I have an active ongoing research program on insect biodiversity of Northeastern Iowa and insects of tallgrass prairies that typically involves at least 4-5 students per year, with at least one summer research intern paid to spend the summer performing entomology research.
Plant and Insect Communities in the US-52 Roadside Prairie Plantings. This project is funded by research grants from the Iowa Department of Transportation Living Roadway Trust Fund (LRTF). We are studying the impact of a roadside prairie planting project in Northeastern Iowa along US-52 from Decorah north to the Minnesota state line. This project started in the summer of 2008, is using butterflies and ground beetles as indicators of impacts of native plant species establishment.
Impact of Stream and Riparian Habitat Improvement on Aquatic and Terrestrial Insect Communities. In 2004, Dr. Michael Osterholm began a major stream restoration project in Waterloo Creek northwest of Dorchester, Iowa in Allamakee County. This project also involved establishment of native prairie in the riparian areas, and restoration of oak savanna in upland forests. Since 2005 we have been monitoring benthic macroinvertebrate communities in Waterloo Creek, Duck Creek, and Brook Creek on site, and comparing those communities to South Pine Creek, a high quality stream containing the only known remnant native population of brook trout in NE Iowa. We have also been monitoring ground beetle and butterfly communities in the prairie reconstruction and oak savanna restoration. Student research on this project has been funded by the M.J. McElroy Foundation, Dr. Michael Osterholm, and the U.S. Environmental Protection Agency.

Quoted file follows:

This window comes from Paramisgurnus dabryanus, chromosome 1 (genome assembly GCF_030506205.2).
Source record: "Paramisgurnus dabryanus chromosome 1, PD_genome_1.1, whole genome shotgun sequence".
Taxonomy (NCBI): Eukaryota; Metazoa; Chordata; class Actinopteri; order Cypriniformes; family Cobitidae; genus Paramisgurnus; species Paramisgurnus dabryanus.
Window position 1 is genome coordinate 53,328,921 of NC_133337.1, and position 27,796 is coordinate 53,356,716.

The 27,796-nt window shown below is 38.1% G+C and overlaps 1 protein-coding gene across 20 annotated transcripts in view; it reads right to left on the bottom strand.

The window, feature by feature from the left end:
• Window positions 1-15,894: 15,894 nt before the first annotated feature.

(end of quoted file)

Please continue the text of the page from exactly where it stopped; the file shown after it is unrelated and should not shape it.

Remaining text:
Luther Gateway Prairie Reconstruction. In 2005, Luther planted a former field in the flood plain of the Upper Iowa River to tallgrass prairie with financial support from the Iowa DOT Living Roadway Trust Fund (the major donor), the Iowa DNR, Pheasants Forever, Luther College, and several private donors. Since that time, we have been studying ground beetles and butterflies as the prairie becomes established, and are monitoring the effects of flooding and fire in this prairie on these insect and the newly planted native plant communities. Student research on this project has been funded by Luther College and the U.S. EPA.
Students have also had summer research experiences in entomology at: